Pointwise Mutual Information (PMI) Measure

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A Pointwise Mutual Information (PMI) Measure is a binary random variable measure of association for [math]x,y[/math] based the ratio between the co-occurrence probability [math]P(x,y)[/math] and the independent probability of observing [math]x,y[/math] by chance, [math]p(x)p(y)[/math].



References

2016

  • (Wikipedia, 2016) ⇒ http://en.wikipedia.org/wiki/Pointwise_mutual_information#Definition Retrieved:2016-2-10.
    • The PMI of a pair of outcomes x and y belonging to discrete random variables X and Y quantifies the discrepancy between the probability of their coincidence given their joint distribution and their individual distributions, assuming independence. Mathematically: :[math] \operatorname{pmi}(x;y) \equiv \log\frac{p(x,y)}{p(x)p(y)} = \log\frac{p(x|y)}{p(x)} = \log\frac{p(y|x)}{p(y)}.[/math] The mutual information (MI) of the random variables X and Y is the expected value of the PMI over all possible outcomes (with respect to the joint distribution [math]p(x,y)[/math]).

      The measure is symmetric ([math]\operatorname{pmi}(x;y)=\operatorname{pmi}(y;x)[/math]). It can take positive or negative values, but is zero if X and Y are independent. Note that even though PMI may be negative or positive, its expected outcome over all joint events (MI) is positive. PMI maximizes when X and Y are perfectly associated (i.e. [math]p(x|y)[/math] or [math]p(y|x)=1[/math]), yielding the following bounds: :[math] -\infty \leq \operatorname{pmi}(x;y) \leq \min\left[ -\log p(x), -\log p(y) \right] . [/math]

      Finally, [math]\operatorname{pmi}(x;y)[/math] will increase if [math]p(x|y)[/math] is fixed but [math]p(x)[/math]decreases.

      Here is an example to illustrate:

      Using this table we can marginalize to get the following additional table for the individual distributions:

      With this example, we can compute four values for [math]pmi(x;y)[/math]. Using base-2 logarithms:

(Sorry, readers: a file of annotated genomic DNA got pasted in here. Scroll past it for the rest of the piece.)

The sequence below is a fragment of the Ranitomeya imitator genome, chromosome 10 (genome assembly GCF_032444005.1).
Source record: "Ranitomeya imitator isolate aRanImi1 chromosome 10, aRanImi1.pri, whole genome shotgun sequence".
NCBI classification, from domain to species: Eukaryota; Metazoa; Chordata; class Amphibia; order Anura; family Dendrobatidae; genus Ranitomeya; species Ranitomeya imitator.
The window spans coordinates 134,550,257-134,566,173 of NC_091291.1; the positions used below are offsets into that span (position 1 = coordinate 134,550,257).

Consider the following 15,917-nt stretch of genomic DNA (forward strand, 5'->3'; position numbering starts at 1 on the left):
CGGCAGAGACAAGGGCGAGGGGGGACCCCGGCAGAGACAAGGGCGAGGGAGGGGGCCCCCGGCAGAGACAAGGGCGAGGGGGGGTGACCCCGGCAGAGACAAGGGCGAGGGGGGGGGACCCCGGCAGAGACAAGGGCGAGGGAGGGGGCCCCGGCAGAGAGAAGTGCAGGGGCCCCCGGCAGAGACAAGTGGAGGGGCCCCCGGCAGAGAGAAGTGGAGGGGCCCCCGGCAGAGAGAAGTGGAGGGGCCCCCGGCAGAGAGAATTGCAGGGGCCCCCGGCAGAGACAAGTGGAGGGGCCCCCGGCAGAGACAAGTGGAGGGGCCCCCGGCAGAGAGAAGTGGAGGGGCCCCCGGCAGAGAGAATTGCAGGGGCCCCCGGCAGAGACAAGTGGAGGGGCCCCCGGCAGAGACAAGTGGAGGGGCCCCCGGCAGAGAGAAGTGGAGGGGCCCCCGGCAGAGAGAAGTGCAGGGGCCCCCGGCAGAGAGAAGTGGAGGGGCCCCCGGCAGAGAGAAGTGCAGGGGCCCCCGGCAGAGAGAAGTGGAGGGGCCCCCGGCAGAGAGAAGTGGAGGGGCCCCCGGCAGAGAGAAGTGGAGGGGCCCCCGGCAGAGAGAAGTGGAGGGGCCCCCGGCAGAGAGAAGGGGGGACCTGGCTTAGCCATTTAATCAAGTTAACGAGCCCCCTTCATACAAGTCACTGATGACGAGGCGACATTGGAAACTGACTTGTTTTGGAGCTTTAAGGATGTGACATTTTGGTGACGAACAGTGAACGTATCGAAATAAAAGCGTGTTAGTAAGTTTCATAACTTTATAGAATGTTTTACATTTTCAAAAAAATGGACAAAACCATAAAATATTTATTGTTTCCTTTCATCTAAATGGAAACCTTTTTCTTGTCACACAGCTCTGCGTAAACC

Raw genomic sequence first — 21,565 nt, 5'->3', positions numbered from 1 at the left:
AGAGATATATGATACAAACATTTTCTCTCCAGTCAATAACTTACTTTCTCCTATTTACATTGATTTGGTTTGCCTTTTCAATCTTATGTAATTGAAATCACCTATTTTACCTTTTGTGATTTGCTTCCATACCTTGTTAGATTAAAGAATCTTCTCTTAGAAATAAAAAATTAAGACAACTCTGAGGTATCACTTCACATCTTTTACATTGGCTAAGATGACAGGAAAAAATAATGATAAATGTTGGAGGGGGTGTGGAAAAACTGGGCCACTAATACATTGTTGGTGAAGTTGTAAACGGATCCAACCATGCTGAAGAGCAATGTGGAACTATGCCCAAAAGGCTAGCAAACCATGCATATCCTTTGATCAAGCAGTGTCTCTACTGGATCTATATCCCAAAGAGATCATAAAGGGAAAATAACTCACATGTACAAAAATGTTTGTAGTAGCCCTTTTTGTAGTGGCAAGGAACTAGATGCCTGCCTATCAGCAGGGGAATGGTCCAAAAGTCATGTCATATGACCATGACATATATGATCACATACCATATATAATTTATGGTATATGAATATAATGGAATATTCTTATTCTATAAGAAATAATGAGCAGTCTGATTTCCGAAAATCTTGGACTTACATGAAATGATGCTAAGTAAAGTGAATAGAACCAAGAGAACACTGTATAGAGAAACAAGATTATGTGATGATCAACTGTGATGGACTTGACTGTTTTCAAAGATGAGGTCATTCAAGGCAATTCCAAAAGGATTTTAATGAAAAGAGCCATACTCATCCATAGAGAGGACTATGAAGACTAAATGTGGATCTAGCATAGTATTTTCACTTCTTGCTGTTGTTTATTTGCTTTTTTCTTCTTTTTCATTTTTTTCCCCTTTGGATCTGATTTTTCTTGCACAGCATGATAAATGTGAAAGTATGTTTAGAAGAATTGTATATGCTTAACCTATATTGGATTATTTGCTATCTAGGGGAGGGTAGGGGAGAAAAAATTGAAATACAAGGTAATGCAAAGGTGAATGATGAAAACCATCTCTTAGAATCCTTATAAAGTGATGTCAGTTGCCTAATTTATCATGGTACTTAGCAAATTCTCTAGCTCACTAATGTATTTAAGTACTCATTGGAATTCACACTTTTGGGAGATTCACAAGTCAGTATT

(For reference, the mutual information [math]\operatorname{I}(X;Y)[/math] would then be 0.214170945)

2016

2016

2011

  • (Wikipedia, 2011) ⇒ http://en.wikipedia.org/wiki/Pointwise_mutual_information
    • Pointwise mutual information (PMI), or specific mutual information, is a measure of association used in information theory and statistics.

      The PMI of a pair of outcomes [math]x[/math] and [math]y[/math] belonging to discrete random variables [math]X[/math] and [math]Y[/math] quantifies the discrepancy between the probability of their coincidence given their joint distribution and the probability of their coincidence given only their individual distributions, assuming independence. Mathematically:
      [math]SI(x,y) = \log\frac{p(x,y)}{p(x)p(y)}.[/math]

      The mutual information (MI) of the random variables [math]X[/math] and [math]Y[/math] is the expected value of the PMI over all possible outcomes.

      The measure is symmetric ([math]SI(x,y)=SI(y,x)[/math]). It can take on both negative and positive values but is zero if [math]X[/math] and [math]Y[/math] are independent, and equal to [math]-\log(p(x))[/math] if [math]X[/math] and [math]Y[/math] are perfectly associated. Finally, [math]SI(x,y)[/math] will increase if [math]p(x|y)[/math] is fixed but [math]p(x)[/math]decreases.

2009

2006

  • http://search.cpan.org/dist/Text-NSP/lib/Text/NSP/Measures/2D/MI/pmi.pm
    • Assume that the frequency count data associated with a bigram <word1><word2> is stored in a 2x2 contingency table: [math] \begin{array}{c|cc|c} & \neg {word_2 } & ~word_2 & \\ \hline word_1 & n_{11} & n_{12} & n_{1p} \\ \neg word_1 & n_{21} & n_{22} & n_{2p} \\ \hline & n_{p1} & n_{p2} &n_{pp} \end{array} [/math] where [math]n_{11}[/math] is the number of times <word1><word2> occur together, and n12 is the number of times <word1> occurs with some word other than word2, and n1p is the number of times in total that word1 occurs as the first word in a bigram.

      The expected values for the internal cells are calculated by taking the product of their associated marginals and dividing by the sample size, for example: [math]m_{11} = \frac {n_{p1} n_{1p}}{n_{pp}}[/math]

      Pointwise Mutual Information (pmi) is defined as the log of the deviation between the observed frequency of a bigram (n11) and the probability of that bigram if it were independent (m11). :[math] PMI = \log \Bigl( \frac{n_{11}}{m_{11}} \Bigr)[/math] The Pointwise Mutual Information tends to overestimate bigrams with low observed frequency counts. To prevent this sometimes a variation of pmi is used which increases the influence of the observed frequency. :[math] PMI = \log \bigl(\frac{(n_{11})^{$exp}}{m_{11}})[/math] The $exp is 1 by default, so by default the measure will compute the Pointwise Mutual Information for the given bigram. To use a variation of the measure, users can pass the $exp parameter using the --pmi_exp command line option in statistic.pl or by passing the $exp to the initializeStatistic() method from their program.

1994

1991

1989